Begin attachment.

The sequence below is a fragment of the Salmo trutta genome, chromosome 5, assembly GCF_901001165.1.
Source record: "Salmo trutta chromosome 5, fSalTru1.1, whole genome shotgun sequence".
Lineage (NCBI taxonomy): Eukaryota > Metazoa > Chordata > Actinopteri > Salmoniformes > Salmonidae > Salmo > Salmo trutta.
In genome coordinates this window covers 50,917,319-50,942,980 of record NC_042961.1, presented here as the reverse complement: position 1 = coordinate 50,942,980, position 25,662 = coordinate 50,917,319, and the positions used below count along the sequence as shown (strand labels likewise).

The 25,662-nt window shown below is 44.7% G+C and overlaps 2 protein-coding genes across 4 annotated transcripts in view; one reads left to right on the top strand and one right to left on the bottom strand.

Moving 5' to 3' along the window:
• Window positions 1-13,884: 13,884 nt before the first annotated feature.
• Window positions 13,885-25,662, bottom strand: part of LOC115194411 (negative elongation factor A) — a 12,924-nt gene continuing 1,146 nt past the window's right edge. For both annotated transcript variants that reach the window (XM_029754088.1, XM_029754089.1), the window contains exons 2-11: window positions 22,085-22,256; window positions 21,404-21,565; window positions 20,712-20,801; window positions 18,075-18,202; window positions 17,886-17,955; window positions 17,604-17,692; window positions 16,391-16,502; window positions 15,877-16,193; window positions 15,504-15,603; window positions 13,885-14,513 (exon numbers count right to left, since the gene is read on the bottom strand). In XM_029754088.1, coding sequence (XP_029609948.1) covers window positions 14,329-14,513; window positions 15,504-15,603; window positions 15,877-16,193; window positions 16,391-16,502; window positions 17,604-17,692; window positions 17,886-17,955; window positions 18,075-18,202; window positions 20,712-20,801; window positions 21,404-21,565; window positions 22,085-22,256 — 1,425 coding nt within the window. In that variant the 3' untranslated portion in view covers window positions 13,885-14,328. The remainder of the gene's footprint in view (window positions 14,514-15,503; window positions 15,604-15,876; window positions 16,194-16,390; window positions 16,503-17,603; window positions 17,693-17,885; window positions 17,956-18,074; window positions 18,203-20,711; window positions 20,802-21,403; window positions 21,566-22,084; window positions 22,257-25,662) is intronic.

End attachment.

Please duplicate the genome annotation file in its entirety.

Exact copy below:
The sequence below is a fragment of the Salmo trutta genome, chromosome 5, assembly GCF_901001165.1.
Source record: "Salmo trutta chromosome 5, fSalTru1.1, whole genome shotgun sequence".
Lineage (NCBI taxonomy): Eukaryota > Metazoa > Chordata > Actinopteri > Salmoniformes > Salmonidae > Salmo > Salmo trutta.
In genome coordinates this window covers 50,917,319-50,942,980 of record NC_042961.1, presented here as the reverse complement: position 1 = coordinate 50,942,980, position 25,662 = coordinate 50,917,319, and the positions used below count along the sequence as shown (strand labels likewise).

The 25,662-nt window shown below is 44.7% G+C and overlaps 2 protein-coding genes across 4 annotated transcripts in view; one reads left to right on the top strand and one right to left on the bottom strand.

Moving 5' to 3' along the window:
• Window positions 1-13,884: 13,884 nt before the first annotated feature.
• Window positions 13,885-25,662, bottom strand: part of LOC115194411 (negative elongation factor A) — a 12,924-nt gene continuing 1,146 nt past the window's right edge. For both annotated transcript variants that reach the window (XM_029754088.1, XM_029754089.1), the window contains exons 2-11: window positions 22,085-22,256; window positions 21,404-21,565; window positions 20,712-20,801; window positions 18,075-18,202; window positions 17,886-17,955; window positions 17,604-17,692; window positions 16,391-16,502; window positions 15,877-16,193; window positions 15,504-15,603; window positions 13,885-14,513 (exon numbers count right to left, since the gene is read on the bottom strand). In XM_029754088.1, coding sequence (XP_029609948.1) covers window positions 14,329-14,513; window positions 15,504-15,603; window positions 15,877-16,193; window positions 16,391-16,502; window positions 17,604-17,692; window positions 17,886-17,955; window positions 18,075-18,202; window positions 20,712-20,801; window positions 21,404-21,565; window positions 22,085-22,256 — 1,425 coding nt within the window. In that variant the 3' untranslated portion in view covers window positions 13,885-14,328. The remainder of the gene's footprint in view (window positions 14,514-15,503; window positions 15,604-15,876; window positions 16,194-16,390; window positions 16,503-17,603; window positions 17,693-17,885; window positions 17,956-18,074; window positions 18,203-20,711; window positions 20,802-21,403; window positions 21,566-22,084; window positions 22,257-25,662) is intronic.